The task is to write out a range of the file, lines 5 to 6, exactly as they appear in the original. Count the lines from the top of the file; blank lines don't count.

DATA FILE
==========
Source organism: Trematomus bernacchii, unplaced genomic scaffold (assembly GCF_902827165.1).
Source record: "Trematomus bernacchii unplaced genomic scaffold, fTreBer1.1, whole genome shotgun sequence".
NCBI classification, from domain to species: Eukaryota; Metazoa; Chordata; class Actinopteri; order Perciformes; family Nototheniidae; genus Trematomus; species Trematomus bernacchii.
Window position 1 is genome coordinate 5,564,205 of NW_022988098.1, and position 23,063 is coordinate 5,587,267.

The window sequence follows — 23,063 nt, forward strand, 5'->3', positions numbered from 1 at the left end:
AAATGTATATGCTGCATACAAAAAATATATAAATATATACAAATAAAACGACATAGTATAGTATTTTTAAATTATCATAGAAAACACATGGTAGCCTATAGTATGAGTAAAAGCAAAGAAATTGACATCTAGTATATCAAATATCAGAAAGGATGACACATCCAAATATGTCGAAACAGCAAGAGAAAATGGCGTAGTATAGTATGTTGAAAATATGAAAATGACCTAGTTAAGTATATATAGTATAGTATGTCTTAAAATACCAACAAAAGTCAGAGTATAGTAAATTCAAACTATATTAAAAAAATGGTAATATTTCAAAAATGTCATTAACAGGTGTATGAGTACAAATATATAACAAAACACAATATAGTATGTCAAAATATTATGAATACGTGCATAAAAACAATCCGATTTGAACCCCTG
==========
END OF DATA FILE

The window sequence follows — 23,063 nt, forward strand, 5'->3', positions numbered from 1 at the left end:
AAATGTATATGCTGCATACAAAAAATATATAAATATATACAAATAAAACGACATAGTATAGTATTTTTAAATTATCATAGAAAACACATGGTAGCCTATAGTATGAGTAAAAGCAAAGAAATTGACATCTAGTATATCAAATATCAGAAAGGATGACACATCCAAATATGTCGAAACAGCAAGAGAAAATGGCGTAGTATAGTATGTTGAAAATATGAAAATGACCTAGTTAAGTATATATAGTATAGTATGTCTTAAAATACCAACAAAAGTCAGAGTATAGTAAATTCAAACTATATTAAAAAAATGGTAATATTTCAAAAATGTCATTAACAGGTGTATGAGTACAAATATATAACAAAACACAATATAGTATGTCAAAATATTATGAATACGTGCATAAAAACAATCCGATTTGAACCCCTG